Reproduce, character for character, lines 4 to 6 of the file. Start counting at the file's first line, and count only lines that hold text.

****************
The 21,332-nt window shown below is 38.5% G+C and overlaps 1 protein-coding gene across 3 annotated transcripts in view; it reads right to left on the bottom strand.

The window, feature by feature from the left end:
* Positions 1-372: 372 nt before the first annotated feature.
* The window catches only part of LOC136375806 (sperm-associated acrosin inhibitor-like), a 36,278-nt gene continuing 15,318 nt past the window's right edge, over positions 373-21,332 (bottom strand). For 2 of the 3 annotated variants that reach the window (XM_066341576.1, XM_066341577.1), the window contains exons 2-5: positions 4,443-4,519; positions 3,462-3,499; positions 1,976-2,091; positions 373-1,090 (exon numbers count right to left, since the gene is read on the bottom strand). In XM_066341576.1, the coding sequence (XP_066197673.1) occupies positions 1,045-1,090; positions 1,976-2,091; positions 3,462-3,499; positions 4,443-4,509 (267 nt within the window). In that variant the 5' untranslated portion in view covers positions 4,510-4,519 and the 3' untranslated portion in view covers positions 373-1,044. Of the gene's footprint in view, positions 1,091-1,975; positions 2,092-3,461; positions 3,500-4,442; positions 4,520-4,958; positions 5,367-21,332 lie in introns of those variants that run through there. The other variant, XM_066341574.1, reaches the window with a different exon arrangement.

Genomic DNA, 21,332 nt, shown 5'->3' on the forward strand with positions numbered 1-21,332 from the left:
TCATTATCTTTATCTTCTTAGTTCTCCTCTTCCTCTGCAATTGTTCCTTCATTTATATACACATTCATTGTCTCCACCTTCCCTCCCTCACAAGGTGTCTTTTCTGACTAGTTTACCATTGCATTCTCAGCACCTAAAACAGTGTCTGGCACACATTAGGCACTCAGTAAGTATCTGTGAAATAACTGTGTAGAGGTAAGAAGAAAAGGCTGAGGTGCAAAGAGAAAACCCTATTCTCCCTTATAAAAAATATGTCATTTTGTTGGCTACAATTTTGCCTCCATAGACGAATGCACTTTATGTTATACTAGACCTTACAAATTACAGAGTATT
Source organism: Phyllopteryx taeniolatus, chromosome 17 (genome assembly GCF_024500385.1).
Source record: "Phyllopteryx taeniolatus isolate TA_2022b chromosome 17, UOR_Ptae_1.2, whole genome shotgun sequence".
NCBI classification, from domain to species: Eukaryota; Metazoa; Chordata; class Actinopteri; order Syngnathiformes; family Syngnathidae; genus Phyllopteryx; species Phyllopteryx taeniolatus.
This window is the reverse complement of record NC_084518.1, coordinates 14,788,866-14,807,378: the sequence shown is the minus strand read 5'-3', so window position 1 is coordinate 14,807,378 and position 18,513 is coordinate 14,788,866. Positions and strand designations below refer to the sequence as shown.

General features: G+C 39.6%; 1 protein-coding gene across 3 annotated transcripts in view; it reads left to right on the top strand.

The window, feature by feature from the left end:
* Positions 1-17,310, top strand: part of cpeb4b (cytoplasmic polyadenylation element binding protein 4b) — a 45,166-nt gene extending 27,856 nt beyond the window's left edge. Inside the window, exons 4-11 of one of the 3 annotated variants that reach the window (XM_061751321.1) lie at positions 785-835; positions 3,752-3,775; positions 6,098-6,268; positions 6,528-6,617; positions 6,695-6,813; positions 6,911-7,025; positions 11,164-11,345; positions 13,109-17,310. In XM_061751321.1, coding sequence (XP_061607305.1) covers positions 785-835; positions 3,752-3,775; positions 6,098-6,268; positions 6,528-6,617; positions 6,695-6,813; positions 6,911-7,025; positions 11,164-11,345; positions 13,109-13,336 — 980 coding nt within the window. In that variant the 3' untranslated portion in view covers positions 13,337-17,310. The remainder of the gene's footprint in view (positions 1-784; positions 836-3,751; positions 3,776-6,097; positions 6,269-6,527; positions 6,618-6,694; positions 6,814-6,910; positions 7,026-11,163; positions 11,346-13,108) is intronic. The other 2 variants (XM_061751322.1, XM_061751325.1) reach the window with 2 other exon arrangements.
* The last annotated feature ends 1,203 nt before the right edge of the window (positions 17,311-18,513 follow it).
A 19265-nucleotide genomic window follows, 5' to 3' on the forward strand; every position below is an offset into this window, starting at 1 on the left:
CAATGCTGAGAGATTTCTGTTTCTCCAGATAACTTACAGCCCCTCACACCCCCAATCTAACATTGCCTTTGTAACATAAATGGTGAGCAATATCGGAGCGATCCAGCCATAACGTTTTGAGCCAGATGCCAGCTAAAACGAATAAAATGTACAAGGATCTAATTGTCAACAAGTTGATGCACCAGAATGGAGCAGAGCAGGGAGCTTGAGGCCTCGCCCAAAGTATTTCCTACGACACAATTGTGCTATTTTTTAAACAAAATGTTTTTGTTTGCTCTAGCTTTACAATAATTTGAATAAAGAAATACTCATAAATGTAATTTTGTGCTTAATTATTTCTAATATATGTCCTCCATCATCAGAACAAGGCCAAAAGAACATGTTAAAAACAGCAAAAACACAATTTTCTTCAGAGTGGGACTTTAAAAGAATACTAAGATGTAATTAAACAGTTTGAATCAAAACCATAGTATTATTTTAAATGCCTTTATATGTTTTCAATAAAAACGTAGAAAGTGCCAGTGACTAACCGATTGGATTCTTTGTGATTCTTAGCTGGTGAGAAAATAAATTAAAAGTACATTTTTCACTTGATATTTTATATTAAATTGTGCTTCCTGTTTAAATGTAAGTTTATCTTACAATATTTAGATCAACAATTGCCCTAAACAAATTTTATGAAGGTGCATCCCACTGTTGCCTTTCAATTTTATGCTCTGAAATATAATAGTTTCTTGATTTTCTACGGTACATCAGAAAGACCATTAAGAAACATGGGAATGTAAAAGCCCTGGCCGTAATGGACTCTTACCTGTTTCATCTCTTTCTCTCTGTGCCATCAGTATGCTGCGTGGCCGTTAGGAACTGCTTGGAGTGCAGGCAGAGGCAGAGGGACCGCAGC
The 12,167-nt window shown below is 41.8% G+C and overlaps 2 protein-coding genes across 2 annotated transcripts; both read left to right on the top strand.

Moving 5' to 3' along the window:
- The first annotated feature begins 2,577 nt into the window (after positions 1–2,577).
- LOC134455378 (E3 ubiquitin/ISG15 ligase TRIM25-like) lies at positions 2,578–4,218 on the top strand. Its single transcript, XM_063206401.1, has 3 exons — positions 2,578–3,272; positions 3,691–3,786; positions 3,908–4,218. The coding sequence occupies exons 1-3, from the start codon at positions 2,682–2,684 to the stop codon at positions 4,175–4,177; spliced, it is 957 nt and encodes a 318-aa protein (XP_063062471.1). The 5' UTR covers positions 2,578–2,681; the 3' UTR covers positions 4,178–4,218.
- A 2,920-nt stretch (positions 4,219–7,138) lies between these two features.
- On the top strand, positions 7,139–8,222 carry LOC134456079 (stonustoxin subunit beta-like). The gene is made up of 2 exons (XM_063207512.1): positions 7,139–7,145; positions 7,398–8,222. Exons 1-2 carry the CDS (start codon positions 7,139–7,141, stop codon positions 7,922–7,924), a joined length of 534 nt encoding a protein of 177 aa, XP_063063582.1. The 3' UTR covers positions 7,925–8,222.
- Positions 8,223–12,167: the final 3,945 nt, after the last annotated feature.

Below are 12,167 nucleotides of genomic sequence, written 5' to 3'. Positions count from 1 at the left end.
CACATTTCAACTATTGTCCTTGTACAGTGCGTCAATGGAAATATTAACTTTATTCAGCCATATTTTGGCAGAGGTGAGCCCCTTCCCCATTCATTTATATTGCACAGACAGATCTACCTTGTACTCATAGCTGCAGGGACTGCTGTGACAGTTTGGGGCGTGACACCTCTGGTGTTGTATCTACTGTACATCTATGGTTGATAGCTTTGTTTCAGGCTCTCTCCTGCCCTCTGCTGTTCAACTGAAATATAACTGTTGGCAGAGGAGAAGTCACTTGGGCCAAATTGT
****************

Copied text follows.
* The window catches only part of LOC136375806 (sperm-associated acrosin inhibitor-like), a 36,278-nt gene continuing 15,318 nt past the window's right edge, over positions 373-21,332 (bottom strand). For 2 of the 3 annotated variants that reach the window (XM_066341576.1, XM_066341577.1), the window contains exons 2-5: positions 4,443-4,519; positions 3,462-3,499; positions 1,976-2,091; positions 373-1,090 (exon numbers count right to left, since the gene is read on the bottom strand). In XM_066341576.1, the coding sequence (XP_066197673.1) occupies positions 1,045-1,090; positions 1,976-2,091; positions 3,462-3,499; positions 4,443-4,509 (267 nt within the window). In that variant the 5' untranslated portion in view covers positions 4,510-4,519 and the 3' untranslated portion in view covers positions 373-1,044. Of the gene's footprint in view, positions 1,091-1,975; positions 2,092-3,461; positions 3,500-4,442; positions 4,520-4,958; positions 5,367-21,332 lie in introns of those variants that run through there. The other variant, XM_066341574.1, reaches the window with a different exon arrangement.

Genomic DNA, 21,332 nt, shown 5'->3' on the forward strand with positions numbered 1-21,332 from the left:
TCATTATCTTTATCTTCTTAGTTCTCCTCTTCCTCTGCAATTGTTCCTTCATTTATATACACATTCATTGTCTCCACCTTCCCTCCCTCACAAGGTGTCTTTTCTGACTAGTTTACCATTGCATTCTCAGCACCTAAAACAGTGTCTGGCACACATTAGGCACTCAGTAAGTATCTGTGAAATAACTGTGTAGAGGTAAGAAGAAAAGGCTGAGGTGCAAAGAGAAAACCCTATTCTCCCTTATAAAAAATATGTCATTTTGTTGGCTACAATTTTGCCTCCATAGACGAATGCACTTTATGTTATACTAGACCTTACAAATTACAGAGTATT